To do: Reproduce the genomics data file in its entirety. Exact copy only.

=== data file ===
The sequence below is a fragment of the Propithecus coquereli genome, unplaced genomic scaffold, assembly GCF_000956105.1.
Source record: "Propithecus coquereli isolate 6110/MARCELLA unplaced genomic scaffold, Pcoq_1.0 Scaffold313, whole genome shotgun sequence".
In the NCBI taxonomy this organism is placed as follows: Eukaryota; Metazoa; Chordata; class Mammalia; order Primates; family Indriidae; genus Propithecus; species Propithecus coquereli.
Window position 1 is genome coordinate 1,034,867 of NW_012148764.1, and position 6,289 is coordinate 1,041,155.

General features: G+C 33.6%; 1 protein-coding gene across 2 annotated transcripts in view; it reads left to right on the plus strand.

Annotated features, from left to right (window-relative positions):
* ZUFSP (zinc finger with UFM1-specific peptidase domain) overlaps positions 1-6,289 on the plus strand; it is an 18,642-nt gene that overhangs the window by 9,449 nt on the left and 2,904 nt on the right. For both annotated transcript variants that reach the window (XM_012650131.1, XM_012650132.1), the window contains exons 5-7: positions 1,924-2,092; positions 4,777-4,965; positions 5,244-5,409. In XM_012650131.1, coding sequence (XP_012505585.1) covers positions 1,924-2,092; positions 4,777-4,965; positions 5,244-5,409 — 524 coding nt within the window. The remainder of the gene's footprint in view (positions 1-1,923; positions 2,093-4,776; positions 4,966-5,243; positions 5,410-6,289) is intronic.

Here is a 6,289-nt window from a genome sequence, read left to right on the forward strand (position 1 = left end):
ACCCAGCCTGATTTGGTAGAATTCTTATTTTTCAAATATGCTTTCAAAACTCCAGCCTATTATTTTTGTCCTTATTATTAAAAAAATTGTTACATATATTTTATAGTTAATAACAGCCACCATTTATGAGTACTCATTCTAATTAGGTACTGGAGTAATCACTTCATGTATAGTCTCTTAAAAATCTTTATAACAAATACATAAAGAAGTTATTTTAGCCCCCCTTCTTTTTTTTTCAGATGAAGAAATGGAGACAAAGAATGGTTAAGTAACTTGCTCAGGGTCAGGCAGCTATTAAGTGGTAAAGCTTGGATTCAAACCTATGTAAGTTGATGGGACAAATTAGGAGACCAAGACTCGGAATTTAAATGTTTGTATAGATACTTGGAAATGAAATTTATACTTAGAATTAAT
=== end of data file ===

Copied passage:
The sequence below is a fragment of the Propithecus coquereli genome, unplaced genomic scaffold, assembly GCF_000956105.1.
Source record: "Propithecus coquereli isolate 6110/MARCELLA unplaced genomic scaffold, Pcoq_1.0 Scaffold313, whole genome shotgun sequence".
In the NCBI taxonomy this organism is placed as follows: Eukaryota; Metazoa; Chordata; class Mammalia; order Primates; family Indriidae; genus Propithecus; species Propithecus coquereli.
Window position 1 is genome coordinate 1,034,867 of NW_012148764.1, and position 6,289 is coordinate 1,041,155.

General features: G+C 33.6%; 1 protein-coding gene across 2 annotated transcripts in view; it reads left to right on the plus strand.

Annotated features, from left to right (window-relative positions):
* ZUFSP (zinc finger with UFM1-specific peptidase domain) overlaps positions 1-6,289 on the plus strand; it is an 18,642-nt gene that overhangs the window by 9,449 nt on the left and 2,904 nt on the right. For both annotated transcript variants that reach the window (XM_012650131.1, XM_012650132.1), the window contains exons 5-7: positions 1,924-2,092; positions 4,777-4,965; positions 5,244-5,409. In XM_012650131.1, coding sequence (XP_012505585.1) covers positions 1,924-2,092; positions 4,777-4,965; positions 5,244-5,409 — 524 coding nt within the window. The remainder of the gene's footprint in view (positions 1-1,923; positions 2,093-4,776; positions 4,966-5,243; positions 5,410-6,289) is intronic.

Here is a 6,289-nt window from a genome sequence, read left to right on the forward strand (position 1 = left end):
ACCCAGCCTGATTTGGTAGAATTCTTATTTTTCAAATATGCTTTCAAAACTCCAGCCTATTATTTTTGTCCTTATTATTAAAAAAATTGTTACATATATTTTATAGTTAATAACAGCCACCATTTATGAGTACTCATTCTAATTAGGTACTGGAGTAATCACTTCATGTATAGTCTCTTAAAAATCTTTATAACAAATACATAAAGAAGTTATTTTAGCCCCCCTTCTTTTTTTTTCAGATGAAGAAATGGAGACAAAGAATGGTTAAGTAACTTGCTCAGGGTCAGGCAGCTATTAAGTGGTAAAGCTTGGATTCAAACCTATGTAAGTTGATGGGACAAATTAGGAGACCAAGACTCGGAATTTAAATGTTTGTATAGATACTTGGAAATGAAATTTATACTTAGAATTAAT